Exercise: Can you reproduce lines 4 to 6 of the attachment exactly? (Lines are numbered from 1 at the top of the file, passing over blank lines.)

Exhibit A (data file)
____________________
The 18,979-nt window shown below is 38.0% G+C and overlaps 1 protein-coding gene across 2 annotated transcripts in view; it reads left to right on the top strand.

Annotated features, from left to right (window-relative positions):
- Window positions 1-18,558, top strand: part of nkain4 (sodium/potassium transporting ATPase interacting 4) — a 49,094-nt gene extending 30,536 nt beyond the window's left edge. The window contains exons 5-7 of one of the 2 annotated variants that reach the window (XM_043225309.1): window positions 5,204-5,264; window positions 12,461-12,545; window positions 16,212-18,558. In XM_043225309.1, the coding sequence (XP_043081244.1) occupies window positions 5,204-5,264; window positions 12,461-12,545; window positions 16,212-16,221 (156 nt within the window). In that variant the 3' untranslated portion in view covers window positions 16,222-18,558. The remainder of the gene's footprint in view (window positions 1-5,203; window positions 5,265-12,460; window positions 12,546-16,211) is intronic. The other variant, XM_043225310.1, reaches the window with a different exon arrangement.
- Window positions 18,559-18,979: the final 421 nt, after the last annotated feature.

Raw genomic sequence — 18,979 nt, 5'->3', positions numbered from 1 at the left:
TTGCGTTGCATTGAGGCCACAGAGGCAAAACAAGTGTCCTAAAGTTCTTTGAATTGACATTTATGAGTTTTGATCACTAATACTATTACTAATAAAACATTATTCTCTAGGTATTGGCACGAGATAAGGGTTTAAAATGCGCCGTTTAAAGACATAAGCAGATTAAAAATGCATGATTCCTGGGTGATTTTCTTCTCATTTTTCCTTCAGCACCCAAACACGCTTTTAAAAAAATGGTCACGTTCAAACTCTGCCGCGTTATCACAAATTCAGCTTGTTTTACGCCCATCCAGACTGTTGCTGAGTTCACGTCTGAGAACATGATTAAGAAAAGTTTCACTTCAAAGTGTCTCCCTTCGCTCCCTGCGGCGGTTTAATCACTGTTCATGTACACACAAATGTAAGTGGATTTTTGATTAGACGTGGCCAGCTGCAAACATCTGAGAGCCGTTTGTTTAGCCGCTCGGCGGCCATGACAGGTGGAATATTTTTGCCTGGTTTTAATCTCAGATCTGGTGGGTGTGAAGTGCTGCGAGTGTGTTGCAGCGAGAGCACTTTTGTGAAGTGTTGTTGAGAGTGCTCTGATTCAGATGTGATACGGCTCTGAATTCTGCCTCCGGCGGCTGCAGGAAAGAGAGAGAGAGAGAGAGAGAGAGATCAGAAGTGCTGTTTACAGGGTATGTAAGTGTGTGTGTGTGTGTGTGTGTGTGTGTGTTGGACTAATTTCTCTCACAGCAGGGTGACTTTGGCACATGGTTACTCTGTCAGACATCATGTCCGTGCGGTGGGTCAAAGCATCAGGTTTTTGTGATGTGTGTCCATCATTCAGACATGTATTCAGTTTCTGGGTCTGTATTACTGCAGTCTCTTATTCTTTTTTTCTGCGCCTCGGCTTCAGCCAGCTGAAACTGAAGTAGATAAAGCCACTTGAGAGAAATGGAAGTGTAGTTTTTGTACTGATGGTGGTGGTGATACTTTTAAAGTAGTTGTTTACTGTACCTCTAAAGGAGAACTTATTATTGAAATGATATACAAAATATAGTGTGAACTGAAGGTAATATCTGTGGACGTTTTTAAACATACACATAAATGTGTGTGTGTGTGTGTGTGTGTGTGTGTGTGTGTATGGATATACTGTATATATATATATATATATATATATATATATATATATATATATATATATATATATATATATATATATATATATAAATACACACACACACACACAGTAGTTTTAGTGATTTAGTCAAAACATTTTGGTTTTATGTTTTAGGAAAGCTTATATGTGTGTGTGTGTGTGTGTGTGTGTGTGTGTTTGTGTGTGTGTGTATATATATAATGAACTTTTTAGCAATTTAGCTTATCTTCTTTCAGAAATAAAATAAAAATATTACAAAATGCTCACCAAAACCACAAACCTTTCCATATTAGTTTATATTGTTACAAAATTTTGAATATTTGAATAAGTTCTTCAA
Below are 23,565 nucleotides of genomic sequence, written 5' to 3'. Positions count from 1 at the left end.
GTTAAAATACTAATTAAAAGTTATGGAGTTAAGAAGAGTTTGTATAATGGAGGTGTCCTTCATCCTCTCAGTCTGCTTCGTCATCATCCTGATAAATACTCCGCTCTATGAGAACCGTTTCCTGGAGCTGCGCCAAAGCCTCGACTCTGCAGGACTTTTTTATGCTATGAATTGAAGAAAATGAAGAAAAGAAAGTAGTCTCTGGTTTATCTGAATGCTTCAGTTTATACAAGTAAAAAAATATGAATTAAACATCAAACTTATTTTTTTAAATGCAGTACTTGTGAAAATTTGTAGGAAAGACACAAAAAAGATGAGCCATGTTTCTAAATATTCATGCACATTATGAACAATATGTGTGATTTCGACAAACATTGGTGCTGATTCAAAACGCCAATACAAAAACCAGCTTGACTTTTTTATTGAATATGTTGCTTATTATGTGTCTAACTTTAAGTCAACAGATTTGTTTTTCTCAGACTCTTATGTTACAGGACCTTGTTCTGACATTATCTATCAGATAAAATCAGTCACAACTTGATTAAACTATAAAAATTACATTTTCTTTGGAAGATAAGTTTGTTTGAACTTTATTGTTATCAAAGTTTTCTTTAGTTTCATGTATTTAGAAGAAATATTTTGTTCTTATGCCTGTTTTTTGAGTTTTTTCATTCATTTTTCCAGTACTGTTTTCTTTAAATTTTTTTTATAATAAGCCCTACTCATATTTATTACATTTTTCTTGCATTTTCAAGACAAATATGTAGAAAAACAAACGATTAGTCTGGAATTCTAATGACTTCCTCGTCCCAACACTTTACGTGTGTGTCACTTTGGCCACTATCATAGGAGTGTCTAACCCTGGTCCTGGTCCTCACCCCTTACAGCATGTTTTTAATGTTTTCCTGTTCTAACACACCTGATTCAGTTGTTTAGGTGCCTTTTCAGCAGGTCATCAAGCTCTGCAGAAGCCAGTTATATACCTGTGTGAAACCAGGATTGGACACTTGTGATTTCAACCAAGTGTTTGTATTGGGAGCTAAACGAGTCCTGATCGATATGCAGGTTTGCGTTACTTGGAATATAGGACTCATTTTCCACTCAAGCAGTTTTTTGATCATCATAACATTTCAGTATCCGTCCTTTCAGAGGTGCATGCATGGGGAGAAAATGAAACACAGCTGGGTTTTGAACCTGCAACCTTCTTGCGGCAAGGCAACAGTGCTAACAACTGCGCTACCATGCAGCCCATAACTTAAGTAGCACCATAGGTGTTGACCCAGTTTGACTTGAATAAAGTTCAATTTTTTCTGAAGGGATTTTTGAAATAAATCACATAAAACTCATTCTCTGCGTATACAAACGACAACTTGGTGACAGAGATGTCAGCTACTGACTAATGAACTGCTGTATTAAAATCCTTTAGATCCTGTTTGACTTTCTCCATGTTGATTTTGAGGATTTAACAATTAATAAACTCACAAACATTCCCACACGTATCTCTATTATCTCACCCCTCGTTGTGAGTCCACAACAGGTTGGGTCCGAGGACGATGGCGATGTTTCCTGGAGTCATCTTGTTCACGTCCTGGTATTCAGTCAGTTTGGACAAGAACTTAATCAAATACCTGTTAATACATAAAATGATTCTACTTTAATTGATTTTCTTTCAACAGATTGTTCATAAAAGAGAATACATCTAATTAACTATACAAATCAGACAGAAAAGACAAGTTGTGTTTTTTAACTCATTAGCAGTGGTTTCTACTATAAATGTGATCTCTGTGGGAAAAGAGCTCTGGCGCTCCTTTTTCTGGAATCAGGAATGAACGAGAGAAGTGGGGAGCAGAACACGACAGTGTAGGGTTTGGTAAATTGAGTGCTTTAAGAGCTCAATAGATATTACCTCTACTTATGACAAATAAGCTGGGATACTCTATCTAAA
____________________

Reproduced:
- Window positions 18,559-18,979: the final 421 nt, after the last annotated feature.

Raw genomic sequence — 18,979 nt, 5'->3', positions numbered from 1 at the left:
TTGCGTTGCATTGAGGCCACAGAGGCAAAACAAGTGTCCTAAAGTTCTTTGAATTGACATTTATGAGTTTTGATCACTAATACTATTACTAATAAAACATTATTCTCTAGGTATTGGCACGAGATAAGGGTTTAAAATGCGCCGTTTAAAGACATAAGCAGATTAAAAATGCATGATTCCTGGGTGATTTTCTTCTCATTTTTCCTTCAGCACCCAAACACGCTTTTAAAAAAATGGTCACGTTCAAACTCTGCCGCGTTATCACAAATTCAGCTTGTTTTACGCCCATCCAGACTGTTGCTGAGTTCACGTCTGAGAACATGATTAAGAAAAGTTTCACTTCAAAGTGTCTCCCTTCGCTCCCTGCGGCGGTTTAATCACTGTTCATGTACACACAAATGTAAGTGGATTTTTGATTAGACGTGGCCAGCTGCAAACATCTGAGAGCCGTTTGTTTAGCCGCTCGGCGGCCATGACAGGTGGAATATTTTTGCCTGGTTTTAATCTCAGATCTGGTGGGTGTGAAGTGCTGCGAGTGTGTTGCAGCGAGAGCACTTTTGTGAAGTGTTGTTGAGAGTGCTCTGATTCAGATGTGATACGGCTCTGAATTCTGCCTCCGGCGGCTGCAGGAAAGAGAGAGAGAGAGAGAGAGAGAGATCAGAAGTGCTGTTTACAGGGTATGTAAGTGTGTGTGTGTGTGTGTGTGTGTGTGTGTTGGACTAATTTCTCTCACAGCAGGGTGACTTTGGCACATGGTTACTCTGTCAGACATCATGTCCGTGCGGTGGGTCAAAGCATCAGGTTTTTGTGATGTGTGTCCATCATTCAGACATGTATTCAGTTTCTGGGTCTGTATTACTGCAGTCTCTTATTCTTTTTTTCTGCGCCTCGGCTTCAGCCAGCTGAAACTGAAGTAGATAAAGCCACTTGAGAGAAATGGAAGTGTAGTTTTTGTACTGATGGTGGTGGTGATACTTTTAAAGTAGTTGTTTACTGTACCTCTAAAGGAGAACTTATTATTGAAATGATATACAAAATATAGTGTGAACTGAAGGTAATATCTGTGGACGTTTTTAAACATACACATAAATGTGTGTGTGTGTGTGTGTGTGTGTGTGTGTGTGTATGGATATACTGTATATATATATATATATATATATATATATATATATATATATATATATATATATATATATATATATATATATATAAATACACACACACACACACAGTAGTTTTAGTGATTTAGTCAAAACATTTTGGTTTTATGTTTTAGGAAAGCTTATATGTGTGTGTGTGTGTGTGTGTGTGTGTGTGTTTGTGTGTGTGTGTATATATATAATGAACTTTTTAGCAATTTAGCTTATCTTCTTTCAGAAATAAAATAAAAATATTACAAAATGCTCACCAAAACCACAAACCTTTCCATATTAGTTTATATTGTTACAAAATTTTGAATATTTGAATAAGTTCTTCAA